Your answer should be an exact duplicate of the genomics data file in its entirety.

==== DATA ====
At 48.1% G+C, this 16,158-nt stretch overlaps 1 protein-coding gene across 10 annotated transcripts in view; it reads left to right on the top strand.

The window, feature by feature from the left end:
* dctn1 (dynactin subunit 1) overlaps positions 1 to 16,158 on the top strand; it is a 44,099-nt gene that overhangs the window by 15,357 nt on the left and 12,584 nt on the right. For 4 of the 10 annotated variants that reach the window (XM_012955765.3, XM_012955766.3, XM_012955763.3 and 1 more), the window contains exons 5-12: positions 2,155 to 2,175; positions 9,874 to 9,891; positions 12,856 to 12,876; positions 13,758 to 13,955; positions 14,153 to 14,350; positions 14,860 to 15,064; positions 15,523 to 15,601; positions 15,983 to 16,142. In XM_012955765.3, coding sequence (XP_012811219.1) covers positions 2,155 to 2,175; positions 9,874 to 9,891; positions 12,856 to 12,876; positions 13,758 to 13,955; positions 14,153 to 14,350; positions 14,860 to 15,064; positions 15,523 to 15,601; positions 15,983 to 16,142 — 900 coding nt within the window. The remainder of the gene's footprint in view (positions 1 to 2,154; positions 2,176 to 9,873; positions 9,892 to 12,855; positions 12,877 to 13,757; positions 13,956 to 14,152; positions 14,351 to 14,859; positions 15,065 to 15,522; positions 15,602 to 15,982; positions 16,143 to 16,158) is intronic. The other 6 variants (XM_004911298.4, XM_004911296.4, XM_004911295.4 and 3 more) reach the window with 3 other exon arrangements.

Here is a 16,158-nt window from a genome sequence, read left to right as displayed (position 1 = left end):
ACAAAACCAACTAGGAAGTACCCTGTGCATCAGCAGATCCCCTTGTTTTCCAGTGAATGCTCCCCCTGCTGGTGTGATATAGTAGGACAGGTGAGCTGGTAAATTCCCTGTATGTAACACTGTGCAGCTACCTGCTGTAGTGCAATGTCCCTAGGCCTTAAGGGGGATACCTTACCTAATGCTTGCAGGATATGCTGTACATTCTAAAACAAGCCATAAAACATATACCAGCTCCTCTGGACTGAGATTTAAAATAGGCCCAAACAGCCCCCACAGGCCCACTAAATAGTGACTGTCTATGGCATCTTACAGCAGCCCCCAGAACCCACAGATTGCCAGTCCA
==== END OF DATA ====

At 48.1% G+C, this 16,158-nt stretch overlaps 1 protein-coding gene across 10 annotated transcripts in view; it reads left to right on the top strand.

The window, feature by feature from the left end:
* dctn1 (dynactin subunit 1) overlaps positions 1 to 16,158 on the top strand; it is a 44,099-nt gene that overhangs the window by 15,357 nt on the left and 12,584 nt on the right. For 4 of the 10 annotated variants that reach the window (XM_012955765.3, XM_012955766.3, XM_012955763.3 and 1 more), the window contains exons 5-12: positions 2,155 to 2,175; positions 9,874 to 9,891; positions 12,856 to 12,876; positions 13,758 to 13,955; positions 14,153 to 14,350; positions 14,860 to 15,064; positions 15,523 to 15,601; positions 15,983 to 16,142. In XM_012955765.3, coding sequence (XP_012811219.1) covers positions 2,155 to 2,175; positions 9,874 to 9,891; positions 12,856 to 12,876; positions 13,758 to 13,955; positions 14,153 to 14,350; positions 14,860 to 15,064; positions 15,523 to 15,601; positions 15,983 to 16,142 — 900 coding nt within the window. The remainder of the gene's footprint in view (positions 1 to 2,154; positions 2,176 to 9,873; positions 9,892 to 12,855; positions 12,877 to 13,757; positions 13,956 to 14,152; positions 14,351 to 14,859; positions 15,065 to 15,522; positions 15,602 to 15,982; positions 16,143 to 16,158) is intronic. The other 6 variants (XM_004911298.4, XM_004911296.4, XM_004911295.4 and 3 more) reach the window with 3 other exon arrangements.

Here is a 16,158-nt window from a genome sequence, read left to right as displayed (position 1 = left end):
ACAAAACCAACTAGGAAGTACCCTGTGCATCAGCAGATCCCCTTGTTTTCCAGTGAATGCTCCCCCTGCTGGTGTGATATAGTAGGACAGGTGAGCTGGTAAATTCCCTGTATGTAACACTGTGCAGCTACCTGCTGTAGTGCAATGTCCCTAGGCCTTAAGGGGGATACCTTACCTAATGCTTGCAGGATATGCTGTACATTCTAAAACAAGCCATAAAACATATACCAGCTCCTCTGGACTGAGATTTAAAATAGGCCCAAACAGCCCCCACAGGCCCACTAAATAGTGACTGTCTATGGCATCTTACAGCAGCCCCCAGAACCCACAGATTGCCAGTCCA